Officer-involved Shootings (2003)

Officer-Involved Shootings: What We Didn’t Know Has Hurt Us (2003)
This looked at data collected by some of the US's largest police departments from 1981-2002. The time range varies between departments. For example, there's NYPD data from 1990-2000, and Miami-dade from 1988-1994. See the study for full details.

Key Takeaways
  • 50% of officers slain were within 5 ft. of their assailants; 71% were within 10 ft.:
    US Officer Deaths, 1991-2000
  • If you can, get at least 3 yds away from your assailant. The more you develop your skills, the more distance favors you.
  • Low light shootings account for at least 60% of police gunfights, and decrease accuracy by up to 30%. A good weapon-mounted light would probably help here.
  • Accuracy varies widely by police department:

  • In 1981, NYPD reported not using their sights in 70% of gunfights. They used sights more as distance increased.
  • Other studies have revealed that police not using sights is a widespread issue, especially at close range.
  • This study is a bit old. Newer data from each police department would give a clearer picture on police performance today.

Conclusions

  • Police accuracy in gunfights depends on the quality of their training program, and some luck.
  • Training for the range can build a good foundation, but it doesn't translate to training for real fights.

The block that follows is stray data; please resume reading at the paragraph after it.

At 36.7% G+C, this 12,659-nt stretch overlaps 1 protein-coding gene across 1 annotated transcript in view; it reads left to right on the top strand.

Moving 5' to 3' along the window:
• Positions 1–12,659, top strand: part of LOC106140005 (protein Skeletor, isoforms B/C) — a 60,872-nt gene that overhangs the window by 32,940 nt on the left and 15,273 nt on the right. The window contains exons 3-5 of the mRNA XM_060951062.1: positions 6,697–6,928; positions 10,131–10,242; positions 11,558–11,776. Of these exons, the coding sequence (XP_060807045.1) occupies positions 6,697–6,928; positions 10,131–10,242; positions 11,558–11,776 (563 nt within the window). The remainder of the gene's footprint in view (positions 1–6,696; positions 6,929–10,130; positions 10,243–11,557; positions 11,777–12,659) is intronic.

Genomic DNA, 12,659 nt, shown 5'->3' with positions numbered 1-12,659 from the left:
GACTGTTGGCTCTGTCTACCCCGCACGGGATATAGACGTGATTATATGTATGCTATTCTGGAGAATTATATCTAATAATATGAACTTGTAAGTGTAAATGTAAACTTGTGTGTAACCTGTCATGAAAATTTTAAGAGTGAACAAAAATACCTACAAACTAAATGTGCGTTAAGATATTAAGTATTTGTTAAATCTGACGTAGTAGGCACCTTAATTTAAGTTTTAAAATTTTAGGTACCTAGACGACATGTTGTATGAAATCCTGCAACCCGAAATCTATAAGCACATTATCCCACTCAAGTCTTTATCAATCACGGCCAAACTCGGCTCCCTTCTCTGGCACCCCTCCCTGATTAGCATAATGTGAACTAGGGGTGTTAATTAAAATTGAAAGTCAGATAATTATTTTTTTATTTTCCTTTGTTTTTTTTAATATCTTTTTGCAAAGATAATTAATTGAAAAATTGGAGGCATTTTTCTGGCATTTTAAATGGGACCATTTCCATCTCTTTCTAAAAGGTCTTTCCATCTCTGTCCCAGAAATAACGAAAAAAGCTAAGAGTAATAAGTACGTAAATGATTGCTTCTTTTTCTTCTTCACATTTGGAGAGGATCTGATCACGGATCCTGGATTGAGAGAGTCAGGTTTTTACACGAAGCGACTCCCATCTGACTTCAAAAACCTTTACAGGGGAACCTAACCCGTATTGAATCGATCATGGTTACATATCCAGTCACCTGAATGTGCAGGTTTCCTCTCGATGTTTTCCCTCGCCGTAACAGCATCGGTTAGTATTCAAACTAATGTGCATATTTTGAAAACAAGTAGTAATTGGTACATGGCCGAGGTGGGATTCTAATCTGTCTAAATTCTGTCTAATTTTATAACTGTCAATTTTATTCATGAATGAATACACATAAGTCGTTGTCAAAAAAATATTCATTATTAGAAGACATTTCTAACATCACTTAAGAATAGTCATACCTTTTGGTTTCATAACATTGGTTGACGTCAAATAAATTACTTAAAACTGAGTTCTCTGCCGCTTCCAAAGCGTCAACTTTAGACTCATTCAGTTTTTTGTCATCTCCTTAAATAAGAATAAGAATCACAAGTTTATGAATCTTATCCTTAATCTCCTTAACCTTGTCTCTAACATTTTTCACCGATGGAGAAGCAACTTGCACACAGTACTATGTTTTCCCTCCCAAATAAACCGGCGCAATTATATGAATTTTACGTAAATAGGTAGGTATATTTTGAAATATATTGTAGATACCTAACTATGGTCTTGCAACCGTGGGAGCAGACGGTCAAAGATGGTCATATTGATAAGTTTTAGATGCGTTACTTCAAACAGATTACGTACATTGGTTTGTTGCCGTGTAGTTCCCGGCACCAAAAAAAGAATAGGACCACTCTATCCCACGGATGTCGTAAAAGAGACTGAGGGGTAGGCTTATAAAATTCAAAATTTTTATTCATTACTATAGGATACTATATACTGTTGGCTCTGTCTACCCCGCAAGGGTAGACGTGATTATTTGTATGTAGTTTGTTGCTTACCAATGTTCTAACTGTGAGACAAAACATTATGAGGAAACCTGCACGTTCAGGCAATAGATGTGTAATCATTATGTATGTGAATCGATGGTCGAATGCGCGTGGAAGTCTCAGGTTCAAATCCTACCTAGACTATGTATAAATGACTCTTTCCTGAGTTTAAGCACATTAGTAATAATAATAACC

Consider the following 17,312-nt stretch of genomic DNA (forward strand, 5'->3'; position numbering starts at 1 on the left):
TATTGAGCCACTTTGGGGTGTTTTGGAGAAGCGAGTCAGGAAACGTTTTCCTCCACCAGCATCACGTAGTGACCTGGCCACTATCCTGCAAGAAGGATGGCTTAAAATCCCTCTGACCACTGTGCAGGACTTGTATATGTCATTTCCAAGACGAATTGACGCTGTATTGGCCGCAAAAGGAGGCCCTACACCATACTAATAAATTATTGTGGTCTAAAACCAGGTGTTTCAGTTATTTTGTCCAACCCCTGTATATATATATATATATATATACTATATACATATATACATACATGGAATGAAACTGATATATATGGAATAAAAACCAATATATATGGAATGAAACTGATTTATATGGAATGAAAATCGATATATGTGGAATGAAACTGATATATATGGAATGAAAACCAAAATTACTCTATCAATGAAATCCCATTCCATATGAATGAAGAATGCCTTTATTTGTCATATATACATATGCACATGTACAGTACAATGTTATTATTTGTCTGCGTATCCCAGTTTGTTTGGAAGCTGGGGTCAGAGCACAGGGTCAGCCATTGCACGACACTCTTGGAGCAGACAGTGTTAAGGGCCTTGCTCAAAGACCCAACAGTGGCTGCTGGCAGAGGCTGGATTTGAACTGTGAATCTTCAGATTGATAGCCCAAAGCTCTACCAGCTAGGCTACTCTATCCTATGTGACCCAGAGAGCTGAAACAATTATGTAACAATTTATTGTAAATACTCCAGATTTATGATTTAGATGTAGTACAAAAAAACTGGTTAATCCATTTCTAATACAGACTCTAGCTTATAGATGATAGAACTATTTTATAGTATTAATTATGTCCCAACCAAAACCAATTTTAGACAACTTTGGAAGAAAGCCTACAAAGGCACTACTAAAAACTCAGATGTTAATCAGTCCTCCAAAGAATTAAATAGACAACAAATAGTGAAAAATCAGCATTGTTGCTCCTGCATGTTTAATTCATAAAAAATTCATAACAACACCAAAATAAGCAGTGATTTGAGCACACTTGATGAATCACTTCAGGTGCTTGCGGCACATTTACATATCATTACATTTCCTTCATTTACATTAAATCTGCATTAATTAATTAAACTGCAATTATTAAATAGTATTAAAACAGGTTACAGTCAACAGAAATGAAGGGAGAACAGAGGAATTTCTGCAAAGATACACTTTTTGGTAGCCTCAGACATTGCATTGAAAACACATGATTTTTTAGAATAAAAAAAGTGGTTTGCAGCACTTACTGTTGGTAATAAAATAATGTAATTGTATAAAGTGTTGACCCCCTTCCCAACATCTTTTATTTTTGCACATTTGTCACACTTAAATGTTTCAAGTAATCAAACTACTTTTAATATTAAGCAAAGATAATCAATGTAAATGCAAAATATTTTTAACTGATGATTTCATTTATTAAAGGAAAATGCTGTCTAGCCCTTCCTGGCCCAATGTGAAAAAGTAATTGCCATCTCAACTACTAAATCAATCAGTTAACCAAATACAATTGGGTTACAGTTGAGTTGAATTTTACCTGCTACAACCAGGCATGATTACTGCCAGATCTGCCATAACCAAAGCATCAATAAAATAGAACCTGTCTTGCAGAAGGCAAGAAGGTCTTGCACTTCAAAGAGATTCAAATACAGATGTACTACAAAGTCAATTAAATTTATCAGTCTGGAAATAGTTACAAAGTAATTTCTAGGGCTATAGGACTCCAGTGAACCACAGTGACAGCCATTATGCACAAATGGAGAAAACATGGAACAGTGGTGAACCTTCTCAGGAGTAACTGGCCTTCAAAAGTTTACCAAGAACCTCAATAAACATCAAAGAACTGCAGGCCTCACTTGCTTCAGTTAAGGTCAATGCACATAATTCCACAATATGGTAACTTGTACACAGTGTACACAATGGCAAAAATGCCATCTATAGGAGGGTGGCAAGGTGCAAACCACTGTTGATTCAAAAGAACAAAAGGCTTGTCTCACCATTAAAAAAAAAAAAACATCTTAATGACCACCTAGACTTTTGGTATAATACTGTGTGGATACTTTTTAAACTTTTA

• Police often don't use iron sights in gunfights, especially at close range. Sights that let you focus on the target (like lasers and red dots) may be more useful there.
  • Most police NDs are from routine tasks, but the deadliest ones are from the officer's finger being on the trigger before they had chosen to fire.
  • Get at least 3 yds away from the threat. More distance is better.

References

  1. Hitting (or missing) the mark: An examination of police shooting accuracy in officer-involved shooting incidents (2018)
  2. Further analysis of the unintentional discharge of firearms in law enforcement (2018)
  3. LAPD Use of Force Year-end Review (2018)
  4. Improving Visual Processing During Deadly Force Encounters and Recommendations for Officer Training (2018)
  5. Hitting (or missing) the mark: An examination of police shooting accuracy in officer-involved shooting incidents (2018)
  6. Police officer involved shootings – retrospective study of situational characteristics (2017)
  7. Update On Force Science Research About Unintentional Discharges (2017)
  8. The Real Risks During Deadly Police Shootouts: Accuracy of The Naive Shooter (2015)
  9. Quiet Eye Characteristics that can Save an Officer's Life (2012)
  10. Officer-Involved Shootings: What We Didn’t Know Has Hurt Us (2003)